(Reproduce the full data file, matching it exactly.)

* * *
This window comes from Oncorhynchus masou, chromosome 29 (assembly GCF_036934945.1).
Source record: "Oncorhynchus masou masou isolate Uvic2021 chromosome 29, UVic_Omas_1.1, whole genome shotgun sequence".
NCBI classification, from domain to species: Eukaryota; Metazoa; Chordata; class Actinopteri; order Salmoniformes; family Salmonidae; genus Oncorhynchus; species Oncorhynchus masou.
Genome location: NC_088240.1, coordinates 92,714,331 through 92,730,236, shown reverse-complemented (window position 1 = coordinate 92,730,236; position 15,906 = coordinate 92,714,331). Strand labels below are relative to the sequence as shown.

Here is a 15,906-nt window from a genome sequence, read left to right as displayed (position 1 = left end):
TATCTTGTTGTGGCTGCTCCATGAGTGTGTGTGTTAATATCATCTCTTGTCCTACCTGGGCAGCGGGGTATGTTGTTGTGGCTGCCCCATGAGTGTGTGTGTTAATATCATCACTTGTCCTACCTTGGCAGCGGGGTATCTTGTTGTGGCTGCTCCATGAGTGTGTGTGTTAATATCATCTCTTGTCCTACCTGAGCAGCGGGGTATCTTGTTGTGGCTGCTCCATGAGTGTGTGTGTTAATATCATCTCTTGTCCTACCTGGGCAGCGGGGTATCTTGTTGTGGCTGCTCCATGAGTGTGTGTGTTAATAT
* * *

This window comes from Oncorhynchus masou, chromosome 29 (assembly GCF_036934945.1).
Source record: "Oncorhynchus masou masou isolate Uvic2021 chromosome 29, UVic_Omas_1.1, whole genome shotgun sequence".
NCBI classification, from domain to species: Eukaryota; Metazoa; Chordata; class Actinopteri; order Salmoniformes; family Salmonidae; genus Oncorhynchus; species Oncorhynchus masou.
Genome location: NC_088240.1, coordinates 92,714,331 through 92,730,236, shown reverse-complemented (window position 1 = coordinate 92,730,236; position 15,906 = coordinate 92,714,331). Strand labels below are relative to the sequence as shown.

Here is a 15,906-nt window from a genome sequence, read left to right as displayed (position 1 = left end):
TATCTTGTTGTGGCTGCTCCATGAGTGTGTGTGTTAATATCATCTCTTGTCCTACCTGGGCAGCGGGGTATGTTGTTGTGGCTGCCCCATGAGTGTGTGTGTTAATATCATCACTTGTCCTACCTTGGCAGCGGGGTATCTTGTTGTGGCTGCTCCATGAGTGTGTGTGTTAATATCATCTCTTGTCCTACCTGAGCAGCGGGGTATCTTGTTGTGGCTGCTCCATGAGTGTGTGTGTTAATATCATCTCTTGTCCTACCTGGGCAGCGGGGTATCTTGTTGTGGCTGCTCCATGAGTGTGTGTGTTAATAT